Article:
The individual shared responsibility provision requires you and each member of your family to have basic health insurance coverage – also known as minimum essential coverage – qualify for an exemption, or make an individual shared responsibility payment when you file your federal income tax return.

Many people already have minimum essential coverage and do not need to do anything more than maintain that coverage and report their coverage when they file their tax returns. Most taxpayers will simply check a box to indicate that each member of their family had qualifying health coverage for the whole year.

Here are some examples of coverage that qualify as minimum essential coverage:

Employer-sponsored coverage

  • Group health insurance coverage for employees under
    • a governmental plan such as the Federal Employees Health Benefit program
    • a plan or coverage offered in the small or large group market within a state
    • a grandfathered health plan offered in a group market
  • Self-insured group health plan for employees
  • COBRA coverage
  • Retiree coverage

Individual health coverage:

  • Health insurance purchased directly from an insurance company
  • Health insurance purchased through the Health Insurance Marketplace
  • Health insurance provided through a student health plan

Coverage under government-sponsored programs:

  • Medicare Part A coverage
  • Medicare Advantage plans
  • Most Medicaid coverage
  • Children's Health Insurance Program or CHIP
  • Most types of TRICARE coverage
  • Comprehensive health care programs offered by the Department of Veterans Affairs
  • Department of Defense Nonappropriated Fund Health Benefits Program
  • Refugee Medical Assistance

U.S. citizens, who are residents of a foreign country for an entire year, and residents of U.S. territories, are considered to have minimum essential coverage for the year.

For more information on the types of coverage that qualify as minimum essential coverage and those that do not, as well as information on certain coverage that may provide limited benefits, visit the MEC page on IRS.gov/aca.

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Upcoming Tax Dates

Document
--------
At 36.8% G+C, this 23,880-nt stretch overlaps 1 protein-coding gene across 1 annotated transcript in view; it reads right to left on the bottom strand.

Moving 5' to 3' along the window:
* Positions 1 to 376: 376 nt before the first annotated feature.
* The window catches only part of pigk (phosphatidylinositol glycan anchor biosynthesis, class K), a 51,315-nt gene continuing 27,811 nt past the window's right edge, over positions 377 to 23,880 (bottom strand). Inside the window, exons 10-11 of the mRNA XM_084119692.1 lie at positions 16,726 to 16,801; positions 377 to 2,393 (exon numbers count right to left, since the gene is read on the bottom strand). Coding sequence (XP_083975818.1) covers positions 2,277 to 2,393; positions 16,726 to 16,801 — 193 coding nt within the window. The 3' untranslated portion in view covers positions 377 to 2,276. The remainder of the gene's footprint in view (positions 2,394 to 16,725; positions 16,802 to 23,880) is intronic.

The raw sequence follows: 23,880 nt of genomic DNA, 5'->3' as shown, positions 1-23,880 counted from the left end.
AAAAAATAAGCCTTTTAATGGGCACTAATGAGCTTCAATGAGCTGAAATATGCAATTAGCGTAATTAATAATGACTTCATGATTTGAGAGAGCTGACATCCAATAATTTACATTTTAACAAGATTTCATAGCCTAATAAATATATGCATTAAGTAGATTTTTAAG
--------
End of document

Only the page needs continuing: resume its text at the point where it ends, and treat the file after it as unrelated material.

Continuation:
June 10 — Communications and air transportation taxes under the alternative method.
Deposit the tax included in amounts billed or tickets sold during the first 15 days of May.

June 12 — Employees who work for tips
If you received $20 or more in tips during May, report them to your employer Details

June 14 — Regular method taxes
Deposit the tax for the last 16 days of May.

June 15 — Individuals
If you are a U.S. citizen or resident alien living and working (or on military duty) outside the United States and Puerto Rico, file Form 1040 and pay any tax, interest, and penalties due. If you want additional time to file your return, file Form 4868 to obtain 4 additional months to file Details

June 15 — Individuals
Make a payment of your 2017 estimated tax if you are not paying your income tax for the year through withholding (or will not pay in enough tax that way). Use Form 1040-ES. This is the second installment Details

June 15 — Corporations
Deposit the second installment of estimated income tax for 2017 Details

June 15 — Social security, Medicare, and withheld income tax
If the monthly deposit rule applies, deposit the tax for payments in May

June 15 — Nonpayroll withholding
If the monthly deposit rule applies, deposit the tax for payments in May.

June 27 — Communications and air transportation taxes under the alternative method.
Deposit the tax included in amounts billed or tickets sold during the first 16 days of May.

June 29 — Regular method taxes
Deposit the tax for the first 15 days of June.

June 30 — Wagering tax
File Form 730 and pay the tax on wagers accepted during May.

June 30 — Floor stocks tax for ozone depleting chemicals
(IRS No. 20). Deposit the tax for January 1, 2017.

View More Tax Dates